Rick Hummel of the St. Louis Post-Dispatch is one of the most respected baseball writers in the country, with a baseball-coverage resumé spanning more than 40 years, a 2007 induction into the writers’ wing of the Hall of Fame to prove it and a nickname — “The Commish” — worthy of his stature in the profession.
So what does Hummel know about Ryan Tepera that the rest of us didn’t see in 2020?
“I’m sure the Tepera family is delighted, but there’s no way I would have voted for him. It was an accident,” said Hummel, whose 10th-place vote for Tepera was easily the shock of the National League MVP voting results released Thursday night that revealed a 1-2 finish for Freddie Freeman and Mookie Betts.
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“I fully intended to vote for Trea Turner [10th]. In fact, I remember wrestling with putting two guys in from a last place team,” added Hummel, who had Turner’s Nationals teammate Juan Soto eighth on his ballot.
So what happened? How did a Cubs reliever who didn’t open the season on the roster and finished with a 3.92 ERA and troubling walk rate in 21 games wind up on Hummel’s ballot instead?
Only two other Cubs were named on any of the 300 lines represented on the 30 10-line ballots: Cy Young finalist Yu Darvish (named on six ballots) and center fielder Ian Happ (one 10th-place vote from a Miami writer).
Hummel, who retraced his steps Thursday night, discovered that Tepera’s name is just three spots above Turner’s on the drop-down menu of eligible players voters were able to use to fill out their ballots. He said the only explanation he can surmise is that he mistakenly clicked the wrong name in the window and then didn’t look closely enough at the confirmation email showing his votes.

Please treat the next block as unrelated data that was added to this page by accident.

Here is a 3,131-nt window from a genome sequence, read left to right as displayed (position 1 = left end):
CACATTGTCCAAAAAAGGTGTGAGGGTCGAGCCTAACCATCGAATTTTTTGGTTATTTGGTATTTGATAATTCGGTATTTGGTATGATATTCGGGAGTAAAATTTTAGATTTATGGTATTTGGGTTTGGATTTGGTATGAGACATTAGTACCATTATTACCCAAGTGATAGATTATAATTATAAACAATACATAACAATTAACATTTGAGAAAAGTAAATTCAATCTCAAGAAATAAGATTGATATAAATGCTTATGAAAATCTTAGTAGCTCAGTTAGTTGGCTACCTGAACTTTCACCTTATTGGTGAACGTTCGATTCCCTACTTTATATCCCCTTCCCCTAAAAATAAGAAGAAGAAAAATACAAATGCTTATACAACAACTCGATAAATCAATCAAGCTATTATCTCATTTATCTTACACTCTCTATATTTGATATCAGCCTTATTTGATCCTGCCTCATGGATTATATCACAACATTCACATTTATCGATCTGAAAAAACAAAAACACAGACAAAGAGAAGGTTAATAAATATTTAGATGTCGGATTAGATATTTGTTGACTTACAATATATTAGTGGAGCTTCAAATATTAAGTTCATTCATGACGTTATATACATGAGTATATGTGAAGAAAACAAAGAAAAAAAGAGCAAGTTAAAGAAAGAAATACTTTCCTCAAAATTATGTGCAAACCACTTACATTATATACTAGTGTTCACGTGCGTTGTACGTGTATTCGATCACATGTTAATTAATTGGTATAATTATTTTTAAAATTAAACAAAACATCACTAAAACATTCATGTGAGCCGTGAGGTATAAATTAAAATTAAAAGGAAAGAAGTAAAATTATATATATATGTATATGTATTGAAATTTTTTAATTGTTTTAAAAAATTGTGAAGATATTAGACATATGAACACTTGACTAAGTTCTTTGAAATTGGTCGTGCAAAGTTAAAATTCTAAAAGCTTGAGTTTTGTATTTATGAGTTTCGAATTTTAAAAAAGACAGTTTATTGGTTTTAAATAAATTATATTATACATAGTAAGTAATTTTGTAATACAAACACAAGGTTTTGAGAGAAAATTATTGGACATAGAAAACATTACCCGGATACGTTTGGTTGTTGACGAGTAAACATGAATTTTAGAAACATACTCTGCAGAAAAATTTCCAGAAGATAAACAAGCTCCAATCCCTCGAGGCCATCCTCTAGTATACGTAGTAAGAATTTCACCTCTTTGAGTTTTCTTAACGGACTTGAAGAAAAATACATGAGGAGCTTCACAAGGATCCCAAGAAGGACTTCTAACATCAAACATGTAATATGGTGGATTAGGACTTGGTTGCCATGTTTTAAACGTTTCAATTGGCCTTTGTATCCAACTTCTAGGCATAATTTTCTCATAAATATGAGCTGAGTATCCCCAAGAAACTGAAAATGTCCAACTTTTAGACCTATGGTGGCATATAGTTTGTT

He seemed as surprised as anybody his ballot registered a vote for Tepera.
“Especially for somebody voting 40 years on this, that would be a stunning development,” he said. “People would think I’ve lost my marbles.
“Trea Turner should have one more point. He’s a good player.”
Turner finished seventh in the voting, far enough behind sixth-place Marcell Ozuna that the accidental vote didn’t change the outcome of anybody’s MVP finish.
This certainly doesn’t qualify as a voting controversy. Not like when two writers left Pedro Martinez off their ballots completely in 1999, costing him the award, or when one writer cost Alex Rodriguez the 1996 award by voting him seventh.
In both of those seasons, writers still voted via paper ballots they filled out and mailed. A few years later, email was adopted as the BBWAA’s voting method, replaced in recent years by a more formal electronic process that requires registration by eligible voters and that — perhaps problematically — includes drop-down menus.
For Tepera, it means he’ll forever have a notation in the 2020 margin of his baseball-reference.com page that shows an 18th-place finish in MVP voting — which might be the perfect postscript to the shortest, strangest MLB season ever played.
For Hummel, who did have Freeman and Betts 1-2 on his ballot, the only thing he seemed certain of Thursday night was that he’ll be sure to double-check — even triple-check — the bottom of his ballot next time around.
And that he at least thinks he figured out what happened with that damned drop-down menu.
“That’s my story, and I’m sticking to it,” Hummel said. “That’s what happened.”